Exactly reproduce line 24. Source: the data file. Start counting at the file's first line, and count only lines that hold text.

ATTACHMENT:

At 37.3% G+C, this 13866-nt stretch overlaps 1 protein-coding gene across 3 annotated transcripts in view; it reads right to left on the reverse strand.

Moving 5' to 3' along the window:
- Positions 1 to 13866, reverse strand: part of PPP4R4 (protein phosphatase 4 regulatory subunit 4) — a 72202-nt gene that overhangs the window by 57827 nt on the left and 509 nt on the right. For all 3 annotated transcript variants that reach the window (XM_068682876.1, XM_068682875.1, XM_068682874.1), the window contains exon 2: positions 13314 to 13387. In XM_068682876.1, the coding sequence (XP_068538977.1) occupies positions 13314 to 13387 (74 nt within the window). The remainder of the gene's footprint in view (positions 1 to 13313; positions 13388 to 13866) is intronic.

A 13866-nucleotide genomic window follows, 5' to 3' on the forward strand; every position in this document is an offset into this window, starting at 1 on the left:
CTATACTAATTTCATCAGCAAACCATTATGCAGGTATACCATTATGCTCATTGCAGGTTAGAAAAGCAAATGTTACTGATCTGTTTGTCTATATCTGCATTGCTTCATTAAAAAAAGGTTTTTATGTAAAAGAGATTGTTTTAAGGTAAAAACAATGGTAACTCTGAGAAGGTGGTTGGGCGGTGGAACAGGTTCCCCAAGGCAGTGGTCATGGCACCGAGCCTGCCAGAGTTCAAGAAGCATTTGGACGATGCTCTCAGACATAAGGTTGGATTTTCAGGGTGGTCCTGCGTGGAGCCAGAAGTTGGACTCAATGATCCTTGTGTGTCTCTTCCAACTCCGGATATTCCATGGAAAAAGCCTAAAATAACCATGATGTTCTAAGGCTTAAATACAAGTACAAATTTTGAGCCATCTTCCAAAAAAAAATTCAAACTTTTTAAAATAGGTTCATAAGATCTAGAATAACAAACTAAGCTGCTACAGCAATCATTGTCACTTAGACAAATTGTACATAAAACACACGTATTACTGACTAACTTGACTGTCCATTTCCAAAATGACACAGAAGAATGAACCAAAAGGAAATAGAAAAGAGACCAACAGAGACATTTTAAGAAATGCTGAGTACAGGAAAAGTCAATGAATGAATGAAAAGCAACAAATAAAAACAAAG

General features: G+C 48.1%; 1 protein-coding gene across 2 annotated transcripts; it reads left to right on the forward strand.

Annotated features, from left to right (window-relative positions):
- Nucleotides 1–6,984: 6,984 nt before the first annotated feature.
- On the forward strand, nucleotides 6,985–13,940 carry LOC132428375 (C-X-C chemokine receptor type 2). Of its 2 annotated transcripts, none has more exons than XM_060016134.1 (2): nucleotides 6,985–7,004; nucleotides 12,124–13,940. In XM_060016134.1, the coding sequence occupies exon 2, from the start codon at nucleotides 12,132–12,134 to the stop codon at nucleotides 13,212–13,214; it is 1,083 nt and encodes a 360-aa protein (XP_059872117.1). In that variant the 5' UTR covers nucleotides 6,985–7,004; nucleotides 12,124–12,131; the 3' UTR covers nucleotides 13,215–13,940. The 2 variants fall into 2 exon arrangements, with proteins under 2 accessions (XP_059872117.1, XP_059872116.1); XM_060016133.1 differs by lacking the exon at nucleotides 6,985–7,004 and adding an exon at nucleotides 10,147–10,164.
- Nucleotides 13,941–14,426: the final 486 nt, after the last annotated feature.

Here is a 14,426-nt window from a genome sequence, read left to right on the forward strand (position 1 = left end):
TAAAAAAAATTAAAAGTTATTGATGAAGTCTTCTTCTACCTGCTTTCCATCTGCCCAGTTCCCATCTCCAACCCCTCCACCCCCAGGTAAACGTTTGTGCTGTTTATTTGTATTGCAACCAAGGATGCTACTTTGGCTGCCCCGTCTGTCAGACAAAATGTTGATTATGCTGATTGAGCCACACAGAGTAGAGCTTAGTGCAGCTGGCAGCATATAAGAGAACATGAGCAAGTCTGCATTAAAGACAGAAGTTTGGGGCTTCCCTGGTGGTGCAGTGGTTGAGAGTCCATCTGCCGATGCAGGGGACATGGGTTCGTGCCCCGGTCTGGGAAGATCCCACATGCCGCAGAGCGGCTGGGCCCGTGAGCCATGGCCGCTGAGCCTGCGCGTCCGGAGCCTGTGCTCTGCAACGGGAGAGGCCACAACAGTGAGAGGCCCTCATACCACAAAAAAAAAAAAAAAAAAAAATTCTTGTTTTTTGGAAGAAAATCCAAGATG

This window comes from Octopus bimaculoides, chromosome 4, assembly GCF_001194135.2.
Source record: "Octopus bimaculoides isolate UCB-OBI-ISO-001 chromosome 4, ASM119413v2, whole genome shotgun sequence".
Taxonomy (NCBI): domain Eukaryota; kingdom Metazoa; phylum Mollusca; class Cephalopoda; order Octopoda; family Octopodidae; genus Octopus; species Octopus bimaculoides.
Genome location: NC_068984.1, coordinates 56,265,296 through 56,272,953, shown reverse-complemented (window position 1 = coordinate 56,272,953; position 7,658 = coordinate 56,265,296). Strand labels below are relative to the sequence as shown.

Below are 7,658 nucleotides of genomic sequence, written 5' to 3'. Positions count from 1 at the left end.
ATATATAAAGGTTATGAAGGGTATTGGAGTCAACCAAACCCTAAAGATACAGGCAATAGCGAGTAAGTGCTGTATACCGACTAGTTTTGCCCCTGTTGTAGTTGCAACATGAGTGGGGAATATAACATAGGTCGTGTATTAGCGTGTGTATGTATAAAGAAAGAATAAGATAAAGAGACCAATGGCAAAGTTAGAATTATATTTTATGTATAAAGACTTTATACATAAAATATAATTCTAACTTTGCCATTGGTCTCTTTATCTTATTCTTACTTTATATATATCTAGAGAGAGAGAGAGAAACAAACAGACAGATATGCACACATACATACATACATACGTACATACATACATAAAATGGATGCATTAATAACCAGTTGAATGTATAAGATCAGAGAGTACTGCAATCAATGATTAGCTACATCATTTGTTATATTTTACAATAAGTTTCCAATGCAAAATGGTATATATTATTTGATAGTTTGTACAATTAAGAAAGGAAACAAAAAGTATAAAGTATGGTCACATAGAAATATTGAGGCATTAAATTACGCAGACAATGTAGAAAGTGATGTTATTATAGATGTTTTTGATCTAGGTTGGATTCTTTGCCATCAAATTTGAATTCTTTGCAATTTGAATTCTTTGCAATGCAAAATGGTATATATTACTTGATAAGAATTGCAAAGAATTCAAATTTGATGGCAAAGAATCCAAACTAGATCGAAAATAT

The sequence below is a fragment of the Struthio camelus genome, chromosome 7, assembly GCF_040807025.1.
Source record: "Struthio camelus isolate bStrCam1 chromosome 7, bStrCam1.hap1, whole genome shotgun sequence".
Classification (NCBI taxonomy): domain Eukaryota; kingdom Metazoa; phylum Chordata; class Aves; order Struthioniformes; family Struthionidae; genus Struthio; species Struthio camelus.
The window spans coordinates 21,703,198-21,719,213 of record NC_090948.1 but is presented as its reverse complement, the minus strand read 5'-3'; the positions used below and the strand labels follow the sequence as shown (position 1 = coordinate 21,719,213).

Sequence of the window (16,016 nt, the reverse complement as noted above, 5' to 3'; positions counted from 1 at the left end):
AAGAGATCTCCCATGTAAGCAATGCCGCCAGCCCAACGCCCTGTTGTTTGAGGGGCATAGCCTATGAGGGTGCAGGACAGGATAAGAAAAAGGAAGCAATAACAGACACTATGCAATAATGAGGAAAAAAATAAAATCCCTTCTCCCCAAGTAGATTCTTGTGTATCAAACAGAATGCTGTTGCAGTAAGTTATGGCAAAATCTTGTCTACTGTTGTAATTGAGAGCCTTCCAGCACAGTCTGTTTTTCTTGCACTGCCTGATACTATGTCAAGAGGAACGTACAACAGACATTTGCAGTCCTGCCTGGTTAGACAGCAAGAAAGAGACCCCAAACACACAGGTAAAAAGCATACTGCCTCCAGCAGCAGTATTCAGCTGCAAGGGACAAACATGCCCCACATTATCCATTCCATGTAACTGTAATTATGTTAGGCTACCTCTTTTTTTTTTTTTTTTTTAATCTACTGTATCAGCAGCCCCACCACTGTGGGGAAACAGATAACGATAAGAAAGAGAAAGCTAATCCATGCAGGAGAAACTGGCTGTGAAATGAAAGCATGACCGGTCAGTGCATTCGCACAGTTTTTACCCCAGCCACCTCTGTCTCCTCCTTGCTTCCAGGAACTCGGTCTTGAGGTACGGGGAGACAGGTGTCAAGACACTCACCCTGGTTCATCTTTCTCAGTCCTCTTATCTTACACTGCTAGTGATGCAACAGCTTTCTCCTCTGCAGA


AAGAGATCTCCCATGTAAGCAATGCCGCCAGCCCAACGCCCTGTTGTTTGAGGGGCATAGCCTATGAGGGTGCAGGACAGGATAAGAAAAAGGAAGCAATAACAGACACTATGCAATAATGAGGAAAAAAATAAAATCCCTTCTCCCCAAGTAGATTCTTGTGTATCAAACAGAATGCTGTTGCAGTAAGTTATGGCAAAATCTTGTCTACTGTTGTAATTGAGAGCCTTCCAGCACAGTCTGTTTTTCTTGCACTGCCTGATACTATGTCAAGAGGAACGTACAACAGACATTTGCAGTCCTGCCTGGTTAGACAGCAAGAAAGAGACCCCAAACACACAGGTAAAAAGCATACTGCCTCCAGCAGCAGTATTCAGCTGCAAGGGACAAACATGCCCCACATTATCCATTCCATGTAACTGTAATTATGTTAGGCTACCTCTTTTTTTTTTTTTTTTTTAATCTACTGTATCAGCAGCCCCACCACTGTGGGGAAACAGATAACGATAAGAAAGAGAAAGCTAATCCATGCAGGAGAAACTGGCTGTGAAATGAAAGCATGACCGGTCAGTGCATTCGCACAGTTTTTACCCCAGCCACCTCTGTCTCCTCCTTGCTTCCAGGAACTCGGTCTTGAGGTACGGGGAGACAGGTGTCAAGACACTCACCCTGGTTCATCTTTCTCAGTCCTCTTATCTTACACTGCTAGTGATGCAACAGCTTTCTCCTCTGCAGA